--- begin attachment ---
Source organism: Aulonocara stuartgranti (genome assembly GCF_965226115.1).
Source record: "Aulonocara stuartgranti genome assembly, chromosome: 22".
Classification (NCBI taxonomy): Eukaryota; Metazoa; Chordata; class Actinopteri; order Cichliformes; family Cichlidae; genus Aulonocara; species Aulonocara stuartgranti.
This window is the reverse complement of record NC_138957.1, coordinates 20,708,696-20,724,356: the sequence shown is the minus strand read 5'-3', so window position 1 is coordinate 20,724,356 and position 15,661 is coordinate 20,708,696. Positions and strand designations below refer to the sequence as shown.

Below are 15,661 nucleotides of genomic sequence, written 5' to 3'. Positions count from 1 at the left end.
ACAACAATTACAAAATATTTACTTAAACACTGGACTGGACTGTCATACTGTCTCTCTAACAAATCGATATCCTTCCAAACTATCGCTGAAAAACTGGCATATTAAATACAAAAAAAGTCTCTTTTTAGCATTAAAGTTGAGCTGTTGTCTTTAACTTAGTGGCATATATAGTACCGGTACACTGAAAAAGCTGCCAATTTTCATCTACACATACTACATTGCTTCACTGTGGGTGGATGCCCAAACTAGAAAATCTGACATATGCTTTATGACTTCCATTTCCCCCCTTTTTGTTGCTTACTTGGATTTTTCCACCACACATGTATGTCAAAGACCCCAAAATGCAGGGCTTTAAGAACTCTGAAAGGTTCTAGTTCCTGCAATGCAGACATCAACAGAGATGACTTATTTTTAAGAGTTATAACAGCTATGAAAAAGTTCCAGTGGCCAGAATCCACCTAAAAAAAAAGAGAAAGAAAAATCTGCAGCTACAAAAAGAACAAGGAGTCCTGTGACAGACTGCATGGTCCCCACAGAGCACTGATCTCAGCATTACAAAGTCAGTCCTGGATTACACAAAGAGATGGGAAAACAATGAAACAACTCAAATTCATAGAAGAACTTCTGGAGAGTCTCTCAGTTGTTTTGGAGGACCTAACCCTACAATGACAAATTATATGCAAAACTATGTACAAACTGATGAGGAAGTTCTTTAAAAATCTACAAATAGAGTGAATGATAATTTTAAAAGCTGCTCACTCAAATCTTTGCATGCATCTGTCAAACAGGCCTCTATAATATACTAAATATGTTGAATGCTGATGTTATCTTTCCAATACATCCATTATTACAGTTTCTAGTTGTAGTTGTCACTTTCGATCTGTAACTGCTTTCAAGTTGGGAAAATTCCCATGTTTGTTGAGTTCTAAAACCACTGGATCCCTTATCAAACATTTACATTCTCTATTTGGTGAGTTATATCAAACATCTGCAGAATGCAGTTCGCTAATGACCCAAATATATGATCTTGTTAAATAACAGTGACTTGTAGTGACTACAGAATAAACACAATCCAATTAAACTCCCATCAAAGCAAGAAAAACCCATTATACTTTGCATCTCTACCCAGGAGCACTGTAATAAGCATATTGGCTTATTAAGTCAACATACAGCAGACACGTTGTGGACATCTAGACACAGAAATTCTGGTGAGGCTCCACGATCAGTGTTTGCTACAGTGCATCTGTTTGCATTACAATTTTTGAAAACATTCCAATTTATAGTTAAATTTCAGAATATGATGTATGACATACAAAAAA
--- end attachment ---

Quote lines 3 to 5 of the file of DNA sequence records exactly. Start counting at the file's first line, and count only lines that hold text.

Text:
Classification (NCBI taxonomy): Eukaryota; Metazoa; Chordata; class Actinopteri; order Cichliformes; family Cichlidae; genus Aulonocara; species Aulonocara stuartgranti.
This window is the reverse complement of record NC_138957.1, coordinates 20,708,696-20,724,356: the sequence shown is the minus strand read 5'-3', so window position 1 is coordinate 20,724,356 and position 15,661 is coordinate 20,708,696. Positions and strand designations below refer to the sequence as shown.

Below are 15,661 nucleotides of genomic sequence, written 5' to 3'. Positions count from 1 at the left end.